LPG ‘key’ to delivering Road to Zero Strategy

Liquefied Petroleum Gas (LPG) will play a key role in helping government deliver its Road to Zero Strategy, a supplier of the fuel has said.

Launched last week, the Road to Zero Strategy sets out government policies aimed at delivering an increased uptake in low and zero emission vehicles up to 2040.

LPG fuel performs favourably in terms of CO2 and NOx according to suppliers

This outlines the roadmap to achieve lower emission transport including measures such as the introduction of Clean Air Zones in a number of UK cities and towns.

In its Transport Energy Model accompanying the strategy, DfT has suggested that the relative environmental performance of different fuels and technologies which will underpin future policies.

According to suppliers of the fuel, LPG vehicles emit less NOx, CO2 and particulates than both petrol and diesel models and the new report even uncovers LPG’s favourability over full petrol hybrids.

In the van sector (2.5 to 3.5 tonnes), an LPG van has been estimated to be cleaner in terms of both CO2 and NOx than petrol, full petrol hybrid and even Euro 6 diesel alternatives.

Meanwhile for cars, an LPG car was estimated to emit 19% less CO2 compared to petrol, making its performance similar to that of a full petrol hybrid car.


Holly Jago, general manager for automotive LPG supplier Autogas Limited. “We’re very pleased that after an incredibly thorough and extensive research process involving many important stakeholder groups, the Government has outlined its support for LPG in its quest for a zero-emissions transport future. The new findings are similar to the results of our own tests conducted regularly over many years and emphasise what a pivotal role LPG can play in emissions reduction, especially in highly polluted, urban environments.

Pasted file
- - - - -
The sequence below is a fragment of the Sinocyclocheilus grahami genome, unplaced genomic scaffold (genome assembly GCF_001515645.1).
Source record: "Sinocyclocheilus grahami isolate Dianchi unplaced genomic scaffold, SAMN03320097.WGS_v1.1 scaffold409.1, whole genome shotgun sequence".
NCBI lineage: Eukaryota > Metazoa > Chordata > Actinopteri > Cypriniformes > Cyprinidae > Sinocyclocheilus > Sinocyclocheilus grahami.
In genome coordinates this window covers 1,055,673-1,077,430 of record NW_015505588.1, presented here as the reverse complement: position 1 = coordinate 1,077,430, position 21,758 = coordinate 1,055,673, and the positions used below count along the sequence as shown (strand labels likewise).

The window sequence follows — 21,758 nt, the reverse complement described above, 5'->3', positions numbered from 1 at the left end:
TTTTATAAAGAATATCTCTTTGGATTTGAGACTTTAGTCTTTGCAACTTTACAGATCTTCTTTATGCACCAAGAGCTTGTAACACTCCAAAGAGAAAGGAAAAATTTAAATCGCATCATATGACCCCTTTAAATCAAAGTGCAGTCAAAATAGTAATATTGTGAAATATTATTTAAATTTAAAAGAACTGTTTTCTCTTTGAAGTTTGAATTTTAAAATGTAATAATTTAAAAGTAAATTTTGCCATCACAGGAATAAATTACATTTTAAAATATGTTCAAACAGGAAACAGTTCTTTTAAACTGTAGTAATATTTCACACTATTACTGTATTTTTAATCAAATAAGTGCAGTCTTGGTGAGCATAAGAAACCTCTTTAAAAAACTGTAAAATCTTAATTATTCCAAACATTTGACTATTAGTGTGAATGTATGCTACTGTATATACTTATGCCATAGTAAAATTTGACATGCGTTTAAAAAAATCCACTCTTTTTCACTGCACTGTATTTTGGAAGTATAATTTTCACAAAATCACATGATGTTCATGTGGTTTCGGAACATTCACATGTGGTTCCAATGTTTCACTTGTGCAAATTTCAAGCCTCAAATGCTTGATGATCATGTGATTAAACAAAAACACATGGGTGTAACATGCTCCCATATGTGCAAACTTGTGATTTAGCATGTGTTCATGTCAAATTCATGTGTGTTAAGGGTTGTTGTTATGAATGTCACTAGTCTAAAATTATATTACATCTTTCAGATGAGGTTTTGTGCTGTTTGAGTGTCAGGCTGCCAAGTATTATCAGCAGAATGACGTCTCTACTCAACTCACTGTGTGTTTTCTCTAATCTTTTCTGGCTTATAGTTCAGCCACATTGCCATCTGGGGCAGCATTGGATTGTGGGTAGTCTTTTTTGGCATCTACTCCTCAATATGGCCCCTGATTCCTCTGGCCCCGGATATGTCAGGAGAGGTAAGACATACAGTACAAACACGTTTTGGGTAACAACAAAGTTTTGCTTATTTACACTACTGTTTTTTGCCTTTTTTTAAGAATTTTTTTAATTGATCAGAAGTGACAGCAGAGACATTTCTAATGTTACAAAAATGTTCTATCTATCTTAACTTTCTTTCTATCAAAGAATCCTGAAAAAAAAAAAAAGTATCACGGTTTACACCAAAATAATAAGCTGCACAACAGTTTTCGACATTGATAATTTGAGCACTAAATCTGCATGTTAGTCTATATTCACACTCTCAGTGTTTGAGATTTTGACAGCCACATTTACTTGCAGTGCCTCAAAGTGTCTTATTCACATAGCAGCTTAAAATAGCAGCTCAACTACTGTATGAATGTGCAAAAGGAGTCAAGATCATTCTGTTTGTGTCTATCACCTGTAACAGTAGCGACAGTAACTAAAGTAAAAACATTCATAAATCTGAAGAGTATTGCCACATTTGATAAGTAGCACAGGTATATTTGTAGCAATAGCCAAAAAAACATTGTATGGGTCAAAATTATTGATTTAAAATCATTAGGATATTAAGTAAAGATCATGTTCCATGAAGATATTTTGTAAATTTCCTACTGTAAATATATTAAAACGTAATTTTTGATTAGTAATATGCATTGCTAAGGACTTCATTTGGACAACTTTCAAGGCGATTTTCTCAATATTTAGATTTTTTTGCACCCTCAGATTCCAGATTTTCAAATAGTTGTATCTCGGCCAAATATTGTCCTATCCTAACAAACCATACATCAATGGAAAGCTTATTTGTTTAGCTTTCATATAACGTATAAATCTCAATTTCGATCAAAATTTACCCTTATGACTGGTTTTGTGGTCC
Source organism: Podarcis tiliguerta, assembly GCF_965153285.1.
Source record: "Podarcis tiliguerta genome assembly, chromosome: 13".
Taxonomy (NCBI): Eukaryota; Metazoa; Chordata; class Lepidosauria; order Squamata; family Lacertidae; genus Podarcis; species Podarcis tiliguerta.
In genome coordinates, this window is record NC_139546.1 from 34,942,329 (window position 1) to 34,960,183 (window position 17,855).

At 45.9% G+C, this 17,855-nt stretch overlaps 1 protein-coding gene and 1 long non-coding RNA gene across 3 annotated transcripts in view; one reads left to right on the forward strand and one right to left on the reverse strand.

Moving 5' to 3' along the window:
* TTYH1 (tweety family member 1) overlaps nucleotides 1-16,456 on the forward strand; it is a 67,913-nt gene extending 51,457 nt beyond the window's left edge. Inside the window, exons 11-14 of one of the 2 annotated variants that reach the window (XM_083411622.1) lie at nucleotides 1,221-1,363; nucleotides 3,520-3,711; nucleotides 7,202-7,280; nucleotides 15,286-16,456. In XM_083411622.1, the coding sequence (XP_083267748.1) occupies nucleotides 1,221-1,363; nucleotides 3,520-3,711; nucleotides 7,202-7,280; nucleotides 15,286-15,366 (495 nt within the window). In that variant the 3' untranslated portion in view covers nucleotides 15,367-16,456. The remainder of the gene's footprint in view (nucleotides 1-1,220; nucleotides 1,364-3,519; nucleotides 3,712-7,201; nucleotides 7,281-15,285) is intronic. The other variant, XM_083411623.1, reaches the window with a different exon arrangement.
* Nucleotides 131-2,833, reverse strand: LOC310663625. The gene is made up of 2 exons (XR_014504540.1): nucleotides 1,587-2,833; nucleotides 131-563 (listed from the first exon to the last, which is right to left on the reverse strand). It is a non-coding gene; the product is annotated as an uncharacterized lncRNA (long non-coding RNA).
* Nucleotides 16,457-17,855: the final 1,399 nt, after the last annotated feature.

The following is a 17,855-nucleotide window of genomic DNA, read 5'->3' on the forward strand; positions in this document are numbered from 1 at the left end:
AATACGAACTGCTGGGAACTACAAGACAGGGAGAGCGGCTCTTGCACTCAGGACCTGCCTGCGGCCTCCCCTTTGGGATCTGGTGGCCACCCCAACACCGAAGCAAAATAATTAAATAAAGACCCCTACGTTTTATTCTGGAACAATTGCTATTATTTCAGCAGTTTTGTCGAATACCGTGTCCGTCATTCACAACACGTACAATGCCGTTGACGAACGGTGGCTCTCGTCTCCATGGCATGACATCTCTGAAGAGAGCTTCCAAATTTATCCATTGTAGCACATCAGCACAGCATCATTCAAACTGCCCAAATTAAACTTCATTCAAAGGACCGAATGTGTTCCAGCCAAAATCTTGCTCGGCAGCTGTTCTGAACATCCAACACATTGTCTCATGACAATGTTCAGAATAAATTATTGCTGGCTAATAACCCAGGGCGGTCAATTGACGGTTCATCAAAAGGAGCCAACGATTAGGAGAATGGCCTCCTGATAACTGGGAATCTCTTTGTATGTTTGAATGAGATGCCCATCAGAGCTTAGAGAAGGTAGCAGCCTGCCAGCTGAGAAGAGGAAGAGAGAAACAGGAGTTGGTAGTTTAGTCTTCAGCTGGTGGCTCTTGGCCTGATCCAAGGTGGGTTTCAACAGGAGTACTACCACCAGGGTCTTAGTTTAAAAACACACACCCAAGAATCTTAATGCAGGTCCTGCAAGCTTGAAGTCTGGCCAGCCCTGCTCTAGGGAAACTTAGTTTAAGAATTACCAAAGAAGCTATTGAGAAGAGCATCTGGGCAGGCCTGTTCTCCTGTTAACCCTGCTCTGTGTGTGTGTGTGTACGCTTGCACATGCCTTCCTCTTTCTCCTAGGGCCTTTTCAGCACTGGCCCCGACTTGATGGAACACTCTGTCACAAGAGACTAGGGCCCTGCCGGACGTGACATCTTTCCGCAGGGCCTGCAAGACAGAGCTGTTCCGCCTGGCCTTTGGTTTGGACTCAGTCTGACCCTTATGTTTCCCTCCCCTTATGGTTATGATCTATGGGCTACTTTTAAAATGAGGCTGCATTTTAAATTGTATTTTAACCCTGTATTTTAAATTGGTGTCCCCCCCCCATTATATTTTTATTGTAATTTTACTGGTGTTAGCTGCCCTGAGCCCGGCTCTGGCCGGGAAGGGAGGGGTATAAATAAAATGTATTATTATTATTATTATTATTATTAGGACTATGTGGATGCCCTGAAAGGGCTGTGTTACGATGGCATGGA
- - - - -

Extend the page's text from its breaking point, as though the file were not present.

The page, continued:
“This latest report is a strong sign of the Government’s support for LPG which we expect will be of great interest to OEMs, fleets and local authorities alike who are all looking at the most effective ways to reduce emissions. We are looking forward to having further discussions with these groups, helping them lower their environmental impact.”

While there are currently no opportunities for van or car buyers to buy an LPG model directly from vehicle manufacturers in the UK, the report supports the retrofitting of LPG systems, especially for vans and taxis. As well as outlining the potential for NOx reductions, the report states that “retrofitting vehicles with pollution-reducing technology can offer a relatively low cost alternative to purchasing new low emissions vehicles”, giving drivers another reason to switch to LPG.


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